In terms of the arena itself, Copps (or "FirstOntario Centre in honour of Victor K Copps", as we are all required to call it in casual conversation) is still the same big white elephant of a building in the centre of downtown Hamilton, minutes off the 403. It is done up in white cladding and accented in orange, with windows about the facade and the underside of the "steps" of the upper bowl visible from street level. It looks small in comparison with a lot of modern NHL arenas, though it's still easily the biggest arena in the OHL, with the lower bowl alone having more seats than any other rink in the league save London and Ottawa. The ticket office is on street level, and once you're inside you climb an escalator to get to the concourse. The concourse is the "single concourse clusterfuck" design so beloved of 1970's and 1980's arena architects, and the upper bowl is curtained off unless the team sells enough tickets to be worth opening it up (n.b: this basically never happens). Washrooms are plentiful and clean. Apart from the video board, there really aren't a lot of signs anywhere that it's not 1985 anymore.

The arena bowl is indistinguishable from any NHL building of 1980's vintage, with two massive decks making up the bulk of Copps Coliseum. When it was built, all of the seats were randomly coloured gaudy lemony yellow, grapety purple and orangey orange, but at some point since my last AHL visit in 2007 the lower bowl seats were replaced by comfortable, padded navy blue seats (you can still see the Bowl of Trix seats in the upper level). The scoreclock is four-sided and has a video board, and game presentation is far more professional than the Roman orgy of advertising and promotional giveaways that makes up today's OHL fan experience in many cities. This is a good thing - the higher standards of AHL game presentation have bled over to the OHL team, and one hopes they won't let that standard slip.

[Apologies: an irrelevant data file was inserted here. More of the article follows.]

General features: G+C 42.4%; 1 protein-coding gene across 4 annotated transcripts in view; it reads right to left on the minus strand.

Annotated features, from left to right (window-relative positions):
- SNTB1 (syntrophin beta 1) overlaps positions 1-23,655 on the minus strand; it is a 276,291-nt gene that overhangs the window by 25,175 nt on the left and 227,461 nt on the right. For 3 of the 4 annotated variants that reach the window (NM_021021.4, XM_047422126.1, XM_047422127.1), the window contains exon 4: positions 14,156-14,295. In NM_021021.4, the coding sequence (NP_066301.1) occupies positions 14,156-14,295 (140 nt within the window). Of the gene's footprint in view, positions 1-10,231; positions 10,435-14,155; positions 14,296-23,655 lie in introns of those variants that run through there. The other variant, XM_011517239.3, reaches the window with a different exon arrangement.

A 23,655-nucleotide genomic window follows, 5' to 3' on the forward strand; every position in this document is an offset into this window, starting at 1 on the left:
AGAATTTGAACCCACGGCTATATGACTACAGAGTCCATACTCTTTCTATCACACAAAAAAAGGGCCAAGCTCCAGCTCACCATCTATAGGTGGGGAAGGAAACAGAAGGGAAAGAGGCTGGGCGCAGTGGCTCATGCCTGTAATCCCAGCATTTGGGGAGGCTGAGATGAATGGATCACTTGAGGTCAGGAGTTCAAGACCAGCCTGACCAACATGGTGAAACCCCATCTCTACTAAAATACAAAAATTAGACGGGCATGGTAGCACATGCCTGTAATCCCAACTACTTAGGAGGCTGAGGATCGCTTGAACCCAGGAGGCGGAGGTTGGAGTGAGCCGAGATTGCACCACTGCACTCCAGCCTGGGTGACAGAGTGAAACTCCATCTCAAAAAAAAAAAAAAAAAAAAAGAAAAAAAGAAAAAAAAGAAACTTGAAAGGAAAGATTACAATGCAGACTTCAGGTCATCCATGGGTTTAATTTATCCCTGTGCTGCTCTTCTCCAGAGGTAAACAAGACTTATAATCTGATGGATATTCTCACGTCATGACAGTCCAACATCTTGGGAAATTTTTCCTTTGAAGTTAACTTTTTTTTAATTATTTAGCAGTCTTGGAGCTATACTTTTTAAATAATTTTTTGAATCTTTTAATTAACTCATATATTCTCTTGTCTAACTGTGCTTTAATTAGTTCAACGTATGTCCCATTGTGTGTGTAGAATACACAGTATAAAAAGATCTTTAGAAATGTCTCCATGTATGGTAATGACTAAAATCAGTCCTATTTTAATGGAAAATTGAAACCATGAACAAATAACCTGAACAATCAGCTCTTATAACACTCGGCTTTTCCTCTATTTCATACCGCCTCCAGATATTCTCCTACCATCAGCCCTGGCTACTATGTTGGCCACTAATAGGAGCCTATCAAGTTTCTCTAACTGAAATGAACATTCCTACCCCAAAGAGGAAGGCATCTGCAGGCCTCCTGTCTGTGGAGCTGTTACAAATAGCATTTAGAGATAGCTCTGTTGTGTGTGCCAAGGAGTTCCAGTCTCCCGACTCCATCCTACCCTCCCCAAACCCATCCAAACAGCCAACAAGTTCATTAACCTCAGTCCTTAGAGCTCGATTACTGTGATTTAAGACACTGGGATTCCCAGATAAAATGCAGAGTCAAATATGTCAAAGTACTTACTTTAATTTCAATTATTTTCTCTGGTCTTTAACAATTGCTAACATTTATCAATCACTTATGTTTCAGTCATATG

Considering the size of the building, the atmosphere isn't as terrible as you'd think. The Bulldogs draw reasonably well in terms of sheer numbers, if not in terms of percentage of the building's capacity, and for big games the fan support is loud and in your face, like any blue-collar hockey town. The limitations of having such a huge arena mean that the arena will never be one of the best atmospheres in the OHL, but it's not a bad experience, either. One hopes that right-sizing the arena with the upcoming renovations will help.